Norland College has been training nannies for nearly 130 years.
These days, nannies are trained in everything from security to emotional regulation.
Here's what life looks like for a Norland nanny and their favorite child-minding tips.
Liam Willett's workdays begin at 7:45, when he wakes the boys up and feeds them breakfast. Then it's off to school for the older boy, 4, and the park for the little one, 2. Later, while the little one naps, Willett takes care of ironing, preparing dinner, and organizing, before hopping on an electric cargo bike for school pickup. Then it's playtime, followed by dinner, when Willett talks to the boys about their day.
Though his routine is similar to a stay-at-home parent's, Willett isn't the boys' dad — he's their nanny.
Willett, who works with a London family, is one of the first male graduates of Norland College, a prestigious British school that has been training elite nannies since 1892.
Norland nannies, or Norlanders, are renowned for their skills. Nannies undergo a three-year academic course covering everything from self-defense to nutrition.
During their fourth year, they work full time as a paid nanny, with support from the school. Upon graduation, Norland nannies are placed with rich and famous families, with starting salaries of about $53,000 plus living expenses.
Life as a Norland nanny
The nanny's role varies based on the needs of the family they're working with, says Julia Gaskell, 57, a former Norland nanny who now works as the school's head of consultancy, agency, alumni, and training.
Some nannies, like Willett, work closely with a family during business hours. Others offer around-the-clock care to kids of parents who have to travel for work. And others help parents through the first six weeks to three months after bringing home their baby.
"You do need to have sufficient income to be able to employ a Norland nanny," Gaskell told Insider. However, some families with three or more kids of preschool age find that nannies aren't that much more expensive than daycare costs, she said.
Each year about 100 nannies graduate from Norland, but the demand for their services far outstrips the supply of nannies: There are 11 job openings for every trained Norland nanny, according to the school.
Norland is expanding, particularly to focus on recruiting potential nannies from underrepresented backgrounds. In 2019 the school graduated its first two male nannies, including Willett, and this year it introduced a gender-neutral uniform option.
Working with the parents as a team
Willett often finds himself troubleshooting with the parents of the boys he nannies. He has been in his position for two years, and he's comfortable offering the parents advice and taking theirs.
"The parents and I have formed a brilliant working relationship that values the skills that we all bring to the table," he said. "Communication is, in essence, the foundation on which the relationship between parents and nanny is formed."
Training put to the test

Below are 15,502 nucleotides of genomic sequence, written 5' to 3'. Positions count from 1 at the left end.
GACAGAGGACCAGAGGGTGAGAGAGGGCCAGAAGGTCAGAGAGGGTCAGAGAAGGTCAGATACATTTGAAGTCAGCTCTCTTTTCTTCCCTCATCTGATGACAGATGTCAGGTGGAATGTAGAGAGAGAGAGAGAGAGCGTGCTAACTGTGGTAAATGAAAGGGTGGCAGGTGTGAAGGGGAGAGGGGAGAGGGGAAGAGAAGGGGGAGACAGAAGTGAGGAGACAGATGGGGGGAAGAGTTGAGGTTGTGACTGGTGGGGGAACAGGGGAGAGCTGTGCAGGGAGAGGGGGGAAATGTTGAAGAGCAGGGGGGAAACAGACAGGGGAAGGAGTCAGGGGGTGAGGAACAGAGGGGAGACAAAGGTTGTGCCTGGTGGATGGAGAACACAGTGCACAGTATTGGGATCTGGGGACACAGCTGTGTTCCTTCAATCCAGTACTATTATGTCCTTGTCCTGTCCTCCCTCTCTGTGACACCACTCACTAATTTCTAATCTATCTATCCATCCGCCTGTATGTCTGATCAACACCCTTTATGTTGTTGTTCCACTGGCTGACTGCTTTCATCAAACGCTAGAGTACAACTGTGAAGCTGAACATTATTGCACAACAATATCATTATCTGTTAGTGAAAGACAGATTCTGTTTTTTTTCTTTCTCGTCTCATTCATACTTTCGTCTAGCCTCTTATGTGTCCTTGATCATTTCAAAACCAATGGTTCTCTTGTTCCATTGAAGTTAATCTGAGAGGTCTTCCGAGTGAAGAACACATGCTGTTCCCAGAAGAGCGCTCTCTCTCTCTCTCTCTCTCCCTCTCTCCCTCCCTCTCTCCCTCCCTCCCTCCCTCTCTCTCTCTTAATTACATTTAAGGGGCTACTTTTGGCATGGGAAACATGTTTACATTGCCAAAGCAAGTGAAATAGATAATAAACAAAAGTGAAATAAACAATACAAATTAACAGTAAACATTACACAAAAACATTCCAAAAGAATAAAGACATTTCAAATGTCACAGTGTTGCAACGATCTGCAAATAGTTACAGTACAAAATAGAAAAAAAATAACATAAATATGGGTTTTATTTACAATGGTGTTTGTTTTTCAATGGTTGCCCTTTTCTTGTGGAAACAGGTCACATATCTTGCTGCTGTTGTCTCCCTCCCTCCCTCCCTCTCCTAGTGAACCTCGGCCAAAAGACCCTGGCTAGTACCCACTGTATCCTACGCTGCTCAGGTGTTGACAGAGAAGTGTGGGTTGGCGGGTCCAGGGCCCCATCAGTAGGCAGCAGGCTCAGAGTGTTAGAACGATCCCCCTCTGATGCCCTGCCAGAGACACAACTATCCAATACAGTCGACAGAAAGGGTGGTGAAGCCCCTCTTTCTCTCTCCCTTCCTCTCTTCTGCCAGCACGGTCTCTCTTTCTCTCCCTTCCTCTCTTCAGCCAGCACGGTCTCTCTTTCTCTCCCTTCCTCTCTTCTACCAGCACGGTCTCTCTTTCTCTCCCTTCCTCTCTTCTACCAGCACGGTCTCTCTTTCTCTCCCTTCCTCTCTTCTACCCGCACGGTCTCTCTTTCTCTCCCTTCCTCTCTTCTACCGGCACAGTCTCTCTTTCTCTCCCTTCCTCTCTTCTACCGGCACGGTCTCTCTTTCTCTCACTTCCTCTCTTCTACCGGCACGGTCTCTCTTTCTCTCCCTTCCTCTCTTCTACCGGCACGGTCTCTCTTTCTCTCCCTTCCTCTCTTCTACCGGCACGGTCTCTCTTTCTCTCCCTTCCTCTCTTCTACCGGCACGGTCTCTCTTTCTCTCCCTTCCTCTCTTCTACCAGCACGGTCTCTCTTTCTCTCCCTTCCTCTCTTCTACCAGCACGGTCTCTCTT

Willett said of his extensive training that the class that had benefited him the most was emotion coaching, an evidence-based approach to managing a child's emotions when they feel overwhelmed.
"Using emotion-coaching techniques to ensure a child knows they are supported, loved, understood, and respected whilst at the same time explaining that not all behaviors are acceptable is a tried-and-tested approach," he said.
Recently, his older charge got a bit rowdy at school. When the teacher mentioned this to Willett, he was able to talk about it with the boy. The child hasn't misbehaved again, he said.
Misconceptions about nannying
Gaskell bristles at the misconception that nannies are servants. Norland nannies are highly trained professionals, she says. Often they form close bonds with the kids they watch; that's reflected in Norland's motto "Love never faileth."
Willett says that while Norland nannies have uniform training, each brings a slightly different presence to the family they work with.
"Every nanny is an individual and has their own unique set of skills, values, and interests. It's important that these skills and values closely align with those of the family to ensure chemistry and the best long-term match," he said.
Willett says that families considering hiring a nanny should think about their core values and look for a nanny who shares them.
Tips from a Norland nanny
Here are Willett's and Gaskell's top tips for parents:
Establish clear expectations for behavior. "It's important not to try to 'control' their behavior by constantly being on their case, as this is both exhausting and ineffective," Willett said. "Rather, I've invested a lot of time and effort into ensuring the boys are able to effectively manage their behavior themselves."
Have high expectations. "When you ask a child to do something, have confidence and expect them to do it," Gaskell said.
Know how to de-escalate. "If a child is shouting, whisper, and they will quiet down so they can hear you," Gaskell said.
Disregard some behaviors. "Always try to ignore negative behavior where possible," Gaskell said.
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